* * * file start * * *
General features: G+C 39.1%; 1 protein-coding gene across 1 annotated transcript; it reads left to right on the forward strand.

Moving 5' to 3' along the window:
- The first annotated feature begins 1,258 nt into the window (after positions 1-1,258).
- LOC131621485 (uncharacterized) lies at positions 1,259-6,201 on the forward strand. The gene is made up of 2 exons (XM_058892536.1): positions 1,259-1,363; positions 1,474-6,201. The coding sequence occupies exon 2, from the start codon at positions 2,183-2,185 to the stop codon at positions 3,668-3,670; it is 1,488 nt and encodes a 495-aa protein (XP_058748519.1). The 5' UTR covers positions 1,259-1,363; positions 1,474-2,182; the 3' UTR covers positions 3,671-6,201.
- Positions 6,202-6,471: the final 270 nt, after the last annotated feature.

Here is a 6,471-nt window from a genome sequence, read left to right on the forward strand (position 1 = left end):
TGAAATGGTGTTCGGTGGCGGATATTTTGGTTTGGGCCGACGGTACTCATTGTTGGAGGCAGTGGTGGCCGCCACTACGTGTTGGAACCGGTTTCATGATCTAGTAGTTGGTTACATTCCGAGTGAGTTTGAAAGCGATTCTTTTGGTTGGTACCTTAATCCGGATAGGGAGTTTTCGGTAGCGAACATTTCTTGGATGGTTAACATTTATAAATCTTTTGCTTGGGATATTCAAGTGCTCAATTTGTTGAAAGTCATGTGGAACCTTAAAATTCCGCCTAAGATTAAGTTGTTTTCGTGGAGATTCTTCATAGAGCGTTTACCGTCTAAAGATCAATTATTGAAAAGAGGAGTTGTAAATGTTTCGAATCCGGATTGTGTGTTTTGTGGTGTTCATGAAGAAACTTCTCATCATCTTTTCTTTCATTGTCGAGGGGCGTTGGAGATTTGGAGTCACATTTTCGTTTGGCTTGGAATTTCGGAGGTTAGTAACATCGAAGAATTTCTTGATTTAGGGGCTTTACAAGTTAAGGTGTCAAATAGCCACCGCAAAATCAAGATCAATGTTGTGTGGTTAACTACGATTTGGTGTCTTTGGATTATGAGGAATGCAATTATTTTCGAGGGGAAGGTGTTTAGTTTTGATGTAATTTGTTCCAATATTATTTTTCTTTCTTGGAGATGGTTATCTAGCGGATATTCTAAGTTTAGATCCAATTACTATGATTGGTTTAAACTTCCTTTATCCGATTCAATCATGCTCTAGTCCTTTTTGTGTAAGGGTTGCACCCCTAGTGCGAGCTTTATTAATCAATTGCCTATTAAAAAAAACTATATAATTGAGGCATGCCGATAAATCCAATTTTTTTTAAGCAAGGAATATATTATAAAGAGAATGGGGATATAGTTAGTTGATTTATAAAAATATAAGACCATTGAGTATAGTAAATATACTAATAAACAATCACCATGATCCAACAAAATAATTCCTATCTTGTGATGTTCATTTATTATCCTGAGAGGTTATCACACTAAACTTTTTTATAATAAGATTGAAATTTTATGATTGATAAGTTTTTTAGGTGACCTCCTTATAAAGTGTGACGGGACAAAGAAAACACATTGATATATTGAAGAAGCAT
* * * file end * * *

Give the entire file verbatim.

General features: G+C 39.1%; 1 protein-coding gene across 1 annotated transcript; it reads left to right on the forward strand.

Moving 5' to 3' along the window:
- The first annotated feature begins 1,258 nt into the window (after positions 1-1,258).
- LOC131621485 (uncharacterized) lies at positions 1,259-6,201 on the forward strand. The gene is made up of 2 exons (XM_058892536.1): positions 1,259-1,363; positions 1,474-6,201. The coding sequence occupies exon 2, from the start codon at positions 2,183-2,185 to the stop codon at positions 3,668-3,670; it is 1,488 nt and encodes a 495-aa protein (XP_058748519.1). The 5' UTR covers positions 1,259-1,363; positions 1,474-2,182; the 3' UTR covers positions 3,671-6,201.
- Positions 6,202-6,471: the final 270 nt, after the last annotated feature.

Here is a 6,471-nt window from a genome sequence, read left to right on the forward strand (position 1 = left end):
TGAAATGGTGTTCGGTGGCGGATATTTTGGTTTGGGCCGACGGTACTCATTGTTGGAGGCAGTGGTGGCCGCCACTACGTGTTGGAACCGGTTTCATGATCTAGTAGTTGGTTACATTCCGAGTGAGTTTGAAAGCGATTCTTTTGGTTGGTACCTTAATCCGGATAGGGAGTTTTCGGTAGCGAACATTTCTTGGATGGTTAACATTTATAAATCTTTTGCTTGGGATATTCAAGTGCTCAATTTGTTGAAAGTCATGTGGAACCTTAAAATTCCGCCTAAGATTAAGTTGTTTTCGTGGAGATTCTTCATAGAGCGTTTACCGTCTAAAGATCAATTATTGAAAAGAGGAGTTGTAAATGTTTCGAATCCGGATTGTGTGTTTTGTGGTGTTCATGAAGAAACTTCTCATCATCTTTTCTTTCATTGTCGAGGGGCGTTGGAGATTTGGAGTCACATTTTCGTTTGGCTTGGAATTTCGGAGGTTAGTAACATCGAAGAATTTCTTGATTTAGGGGCTTTACAAGTTAAGGTGTCAAATAGCCACCGCAAAATCAAGATCAATGTTGTGTGGTTAACTACGATTTGGTGTCTTTGGATTATGAGGAATGCAATTATTTTCGAGGGGAAGGTGTTTAGTTTTGATGTAATTTGTTCCAATATTATTTTTCTTTCTTGGAGATGGTTATCTAGCGGATATTCTAAGTTTAGATCCAATTACTATGATTGGTTTAAACTTCCTTTATCCGATTCAATCATGCTCTAGTCCTTTTTGTGTAAGGGTTGCACCCCTAGTGCGAGCTTTATTAATCAATTGCCTATTAAAAAAAACTATATAATTGAGGCATGCCGATAAATCCAATTTTTTTTAAGCAAGGAATATATTATAAAGAGAATGGGGATATAGTTAGTTGATTTATAAAAATATAAGACCATTGAGTATAGTAAATATACTAATAAACAATCACCATGATCCAACAAAATAATTCCTATCTTGTGATGTTCATTTATTATCCTGAGAGGTTATCACACTAAACTTTTTTATAATAAGATTGAAATTTTATGATTGATAAGTTTTTTAGGTGACCTCCTTATAAAGTGTGACGGGACAAAGAAAACACATTGATATATTGAAGAAGCAT